A recently released CNN/Opinion Research Corporation Poll shows that 75 percent of Americans support sending a large number of troops to the border between the U.S. and Mexico.
What do you think? Should U.S. troops be deployed to the border? What other options should be considered to ensure that the violence is abated. Let us know your thoughts in the comment section below.
WASHINGTON (CNN) - President Barack Obama unveiled his administration's blueprint for a new national network of high-speed rail lines Thursday, arguing that such an investment is necessary to reduce traffic congestion, cut dependence on foreign oil, and improve the environment.
The president's plan identifies 10 likely high-speed rail corridors for federal funding, including California, the Pacific Northwest, the Midwest, Pennsylvania, Florida, New York, and New England.
It also highlights potential improvements in the heavily-traveled "Northeast Corridor" running from Washington to Boston, Massachusetts.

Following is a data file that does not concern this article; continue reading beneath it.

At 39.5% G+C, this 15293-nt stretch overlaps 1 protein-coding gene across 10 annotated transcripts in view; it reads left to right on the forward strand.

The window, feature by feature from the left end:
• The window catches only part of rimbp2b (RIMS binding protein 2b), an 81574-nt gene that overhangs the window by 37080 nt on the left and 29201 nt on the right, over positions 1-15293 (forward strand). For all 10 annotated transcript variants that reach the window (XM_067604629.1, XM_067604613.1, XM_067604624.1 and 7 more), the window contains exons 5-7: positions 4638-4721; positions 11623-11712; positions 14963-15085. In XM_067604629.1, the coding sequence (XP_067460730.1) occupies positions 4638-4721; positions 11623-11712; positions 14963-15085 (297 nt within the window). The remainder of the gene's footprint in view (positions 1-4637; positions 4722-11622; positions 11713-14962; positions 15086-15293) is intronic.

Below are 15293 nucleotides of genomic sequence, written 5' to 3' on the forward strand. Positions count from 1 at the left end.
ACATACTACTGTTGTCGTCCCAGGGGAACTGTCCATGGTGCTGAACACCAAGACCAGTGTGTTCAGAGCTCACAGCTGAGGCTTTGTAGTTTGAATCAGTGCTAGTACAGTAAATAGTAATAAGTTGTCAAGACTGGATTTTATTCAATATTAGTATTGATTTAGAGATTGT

"My high-speed rail proposal will lead to innovations that change the way
we travel in America. We must start developing clean, energy-efficient transportation that will define our regions for centuries to come," Obama said at an event near the White House.
The president cited the success of high-speed rail in European countries such as France and Spain as a positive example for the United States.
NEW YORK (CNN) - Gov. David Paterson announced Thursday he is introducing legislation to legalize same-sex marriage in his state.
"For too long, gay and lesbian New Yorkers, we have pretended, that they have had the same rights as their neighbors and their friends," Paterson said. "That is not the case."
The same bill was defeated in the state senate in 2007 when it was proposed by former Gov. Eliot Spitzer.
Listen: Will New York become the next state to allow same-sex marriage? CNN Radio reports.